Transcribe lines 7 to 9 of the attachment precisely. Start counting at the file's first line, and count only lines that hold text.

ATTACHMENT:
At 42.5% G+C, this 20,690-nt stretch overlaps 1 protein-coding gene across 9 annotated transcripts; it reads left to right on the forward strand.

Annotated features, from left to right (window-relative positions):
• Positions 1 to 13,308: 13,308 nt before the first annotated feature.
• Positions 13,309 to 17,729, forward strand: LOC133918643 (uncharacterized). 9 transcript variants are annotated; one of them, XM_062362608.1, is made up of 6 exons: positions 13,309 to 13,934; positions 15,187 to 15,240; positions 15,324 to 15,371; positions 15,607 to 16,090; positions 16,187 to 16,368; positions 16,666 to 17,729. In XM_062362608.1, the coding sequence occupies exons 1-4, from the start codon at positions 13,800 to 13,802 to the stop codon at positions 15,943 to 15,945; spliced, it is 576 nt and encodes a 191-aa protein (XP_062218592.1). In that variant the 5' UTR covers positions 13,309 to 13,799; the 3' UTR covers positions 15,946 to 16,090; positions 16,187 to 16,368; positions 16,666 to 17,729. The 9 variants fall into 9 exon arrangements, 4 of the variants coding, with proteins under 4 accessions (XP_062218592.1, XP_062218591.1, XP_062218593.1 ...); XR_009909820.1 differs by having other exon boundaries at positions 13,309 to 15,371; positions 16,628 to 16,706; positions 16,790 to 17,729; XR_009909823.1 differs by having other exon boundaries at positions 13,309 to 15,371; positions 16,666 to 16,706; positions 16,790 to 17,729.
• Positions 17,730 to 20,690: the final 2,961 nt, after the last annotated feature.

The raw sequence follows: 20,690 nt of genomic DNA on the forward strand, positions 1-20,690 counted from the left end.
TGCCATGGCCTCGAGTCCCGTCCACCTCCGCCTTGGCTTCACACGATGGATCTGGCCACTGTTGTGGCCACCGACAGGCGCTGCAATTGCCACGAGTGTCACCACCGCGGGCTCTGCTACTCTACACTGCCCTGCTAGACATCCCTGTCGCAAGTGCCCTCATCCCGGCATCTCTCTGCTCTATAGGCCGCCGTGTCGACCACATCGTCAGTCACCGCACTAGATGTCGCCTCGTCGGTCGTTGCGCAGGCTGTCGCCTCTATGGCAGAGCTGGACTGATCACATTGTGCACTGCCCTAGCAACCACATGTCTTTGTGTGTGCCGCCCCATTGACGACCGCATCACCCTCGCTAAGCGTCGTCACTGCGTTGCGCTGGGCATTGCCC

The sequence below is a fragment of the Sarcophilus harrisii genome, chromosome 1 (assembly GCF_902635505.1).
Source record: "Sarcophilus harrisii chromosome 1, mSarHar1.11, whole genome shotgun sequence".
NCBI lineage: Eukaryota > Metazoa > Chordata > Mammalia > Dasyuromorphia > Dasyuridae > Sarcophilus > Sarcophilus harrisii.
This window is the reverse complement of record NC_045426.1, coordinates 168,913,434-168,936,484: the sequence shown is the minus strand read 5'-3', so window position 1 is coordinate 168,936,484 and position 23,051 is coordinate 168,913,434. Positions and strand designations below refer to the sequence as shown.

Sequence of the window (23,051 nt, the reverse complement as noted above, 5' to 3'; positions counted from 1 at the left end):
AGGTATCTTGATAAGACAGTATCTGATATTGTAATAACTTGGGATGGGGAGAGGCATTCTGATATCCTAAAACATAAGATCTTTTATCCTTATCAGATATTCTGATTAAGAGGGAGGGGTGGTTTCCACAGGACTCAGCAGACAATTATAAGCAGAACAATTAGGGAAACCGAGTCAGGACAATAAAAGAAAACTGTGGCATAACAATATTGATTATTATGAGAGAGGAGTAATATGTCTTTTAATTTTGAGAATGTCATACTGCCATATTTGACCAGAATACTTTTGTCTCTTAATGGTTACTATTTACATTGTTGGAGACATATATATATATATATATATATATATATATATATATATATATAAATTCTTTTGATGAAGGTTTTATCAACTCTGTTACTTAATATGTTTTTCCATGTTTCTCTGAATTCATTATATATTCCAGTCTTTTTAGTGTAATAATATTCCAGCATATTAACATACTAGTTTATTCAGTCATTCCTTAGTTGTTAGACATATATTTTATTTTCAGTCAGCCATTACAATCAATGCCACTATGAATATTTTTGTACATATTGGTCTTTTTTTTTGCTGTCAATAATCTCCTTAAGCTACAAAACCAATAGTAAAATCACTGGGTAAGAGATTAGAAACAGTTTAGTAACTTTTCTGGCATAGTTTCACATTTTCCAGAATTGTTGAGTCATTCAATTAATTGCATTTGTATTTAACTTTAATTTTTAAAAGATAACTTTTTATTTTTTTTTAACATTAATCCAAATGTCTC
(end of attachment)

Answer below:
TGCCATGGCCTCGAGTCCCGTCCACCTCCGCCTTGGCTTCACACGATGGATCTGGCCACTGTTGTGGCCACCGACAGGCGCTGCAATTGCCACGAGTGTCACCACCGCGGGCTCTGCTACTCTACACTGCCCTGCTAGACATCCCTGTCGCAAGTGCCCTCATCCCGGCATCTCTCTGCTCTATAGGCCGCCGTGTCGACCACATCGTCAGTCACCGCACTAGATGTCGCCTCGTCGGTCGTTGCGCAGGCTGTCGCCTCTATGGCAGAGCTGGACTGATCACATTGTGCACTGCCCTAGCAACCACATGTCTTTGTGTGTGCCGCCCCATTGACGACCGCATCACCCTCGCTAAGCGTCGTCACTGCGTTGCGCTGGGCATTGCCC

The sequence below is a fragment of the Sarcophilus harrisii genome, chromosome 1 (assembly GCF_902635505.1).
Source record: "Sarcophilus harrisii chromosome 1, mSarHar1.11, whole genome shotgun sequence".